Possibly you have never heard of Citrus College. We confess that we were unacquainted with the community college in Glendora, California—until Professor Rosalyn Kahn catapulted the school to temporary notoriety last month. Professor Kahn is apparently one of those teachers who find it difficult to separate politics from pedagogy. Among her duties was teaching Speech 106, a “strongly recommended” course in “small group communication.” This winter, the communication concerned war with Iraq. Professor Kahn offered her students an extra-credit assignment: write to President Bush to protest the war. Note well: the extra credit was available not for a well-written letter, but only for a letter protesting the war. It transpired that Professor Kahn made a similar assignment with a state senator as the designated recipient.

Now, many teachers will try to hone their students’ rhetorical skills by asking them to argue for opposing sides of a contentious issue. Professor Kahn’s purpose here was different. She was not endeavoring to sharpen her students’ mastery of rhetoric and argumentation. On the contrary, she exploited her students in order to further a private political agenda.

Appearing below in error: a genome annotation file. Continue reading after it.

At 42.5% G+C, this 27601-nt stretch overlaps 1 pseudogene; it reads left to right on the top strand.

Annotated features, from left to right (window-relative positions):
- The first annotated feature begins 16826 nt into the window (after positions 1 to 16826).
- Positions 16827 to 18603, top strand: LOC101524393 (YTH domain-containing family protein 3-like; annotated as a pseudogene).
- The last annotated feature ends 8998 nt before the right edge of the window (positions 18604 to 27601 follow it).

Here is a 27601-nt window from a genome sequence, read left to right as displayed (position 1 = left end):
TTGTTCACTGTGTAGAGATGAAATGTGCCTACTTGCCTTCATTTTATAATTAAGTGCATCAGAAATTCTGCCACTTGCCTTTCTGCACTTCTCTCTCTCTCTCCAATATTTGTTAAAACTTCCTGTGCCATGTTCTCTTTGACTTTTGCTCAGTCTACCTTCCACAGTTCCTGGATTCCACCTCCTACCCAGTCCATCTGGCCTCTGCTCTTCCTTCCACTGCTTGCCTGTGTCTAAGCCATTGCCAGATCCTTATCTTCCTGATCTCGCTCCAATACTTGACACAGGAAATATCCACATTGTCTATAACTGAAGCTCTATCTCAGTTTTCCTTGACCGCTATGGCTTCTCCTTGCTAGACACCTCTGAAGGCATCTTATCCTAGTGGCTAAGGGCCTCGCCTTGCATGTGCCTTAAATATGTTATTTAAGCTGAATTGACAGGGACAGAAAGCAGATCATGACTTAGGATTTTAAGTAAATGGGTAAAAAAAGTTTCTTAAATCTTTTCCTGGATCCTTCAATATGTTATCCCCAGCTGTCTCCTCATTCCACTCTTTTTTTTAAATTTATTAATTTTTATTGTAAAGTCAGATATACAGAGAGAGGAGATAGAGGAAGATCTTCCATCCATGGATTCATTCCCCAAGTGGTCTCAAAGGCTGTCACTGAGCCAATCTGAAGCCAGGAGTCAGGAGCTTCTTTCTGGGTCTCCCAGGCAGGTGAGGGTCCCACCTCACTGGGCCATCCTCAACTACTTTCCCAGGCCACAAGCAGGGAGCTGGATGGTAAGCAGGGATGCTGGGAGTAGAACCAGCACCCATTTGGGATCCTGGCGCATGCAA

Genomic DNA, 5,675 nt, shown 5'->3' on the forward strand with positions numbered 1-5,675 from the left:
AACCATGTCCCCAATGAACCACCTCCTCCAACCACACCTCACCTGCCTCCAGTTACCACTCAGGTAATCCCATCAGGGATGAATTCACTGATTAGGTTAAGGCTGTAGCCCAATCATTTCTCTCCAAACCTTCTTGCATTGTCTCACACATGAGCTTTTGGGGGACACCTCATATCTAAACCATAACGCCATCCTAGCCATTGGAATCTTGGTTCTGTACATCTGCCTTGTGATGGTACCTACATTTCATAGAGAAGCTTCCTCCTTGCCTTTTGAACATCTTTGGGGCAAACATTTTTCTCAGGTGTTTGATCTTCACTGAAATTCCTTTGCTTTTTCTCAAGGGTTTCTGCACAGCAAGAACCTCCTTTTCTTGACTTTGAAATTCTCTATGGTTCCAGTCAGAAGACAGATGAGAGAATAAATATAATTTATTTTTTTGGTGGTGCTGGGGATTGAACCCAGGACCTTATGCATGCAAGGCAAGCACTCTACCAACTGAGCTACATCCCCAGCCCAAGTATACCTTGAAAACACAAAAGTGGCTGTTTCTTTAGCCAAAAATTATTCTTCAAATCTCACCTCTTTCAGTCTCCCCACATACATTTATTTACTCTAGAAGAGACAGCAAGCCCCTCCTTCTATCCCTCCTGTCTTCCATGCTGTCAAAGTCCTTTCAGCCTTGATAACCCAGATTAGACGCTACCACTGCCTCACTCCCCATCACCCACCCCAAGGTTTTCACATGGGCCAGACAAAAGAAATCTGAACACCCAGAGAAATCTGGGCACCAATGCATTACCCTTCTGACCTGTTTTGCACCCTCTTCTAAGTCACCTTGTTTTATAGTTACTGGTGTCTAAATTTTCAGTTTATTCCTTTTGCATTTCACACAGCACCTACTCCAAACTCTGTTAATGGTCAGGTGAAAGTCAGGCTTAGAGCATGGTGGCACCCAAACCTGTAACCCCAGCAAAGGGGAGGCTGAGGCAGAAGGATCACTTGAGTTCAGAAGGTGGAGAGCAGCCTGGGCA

We wonder how common is such blatant abuse of pedagogical authority and injection of politics into the classroom. It is difficult to say. We suspect that it is far more common than is generally thought. Professor Kahn’s letter-writing campaign would never have been exposed had not some dissenting students contacted the Foundation for Individual Rights in Education (FIRE), a Philadelphia-based organization dedicated to free speech and academic freedom: values that are conspicuously imperiled on many college campuses. FIRE’s quick intervention sparked a strong response from the college, including a letter of apology to President Bush. We can hope that FIRE’s action will also serve to remove Professor Kahn from the classroom. A news story reported that the college has required her to apologize to her students. A real apology would require her to leave academia altogether. Rosalyn Kahn has demonstrated contempt for her students and a failure to grasp the most elementary requirements of academic freedom. Why should she be welcomed back to the classroom?

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This article originally appeared in The New Criterion, Volume 21 Number 8, on page 3
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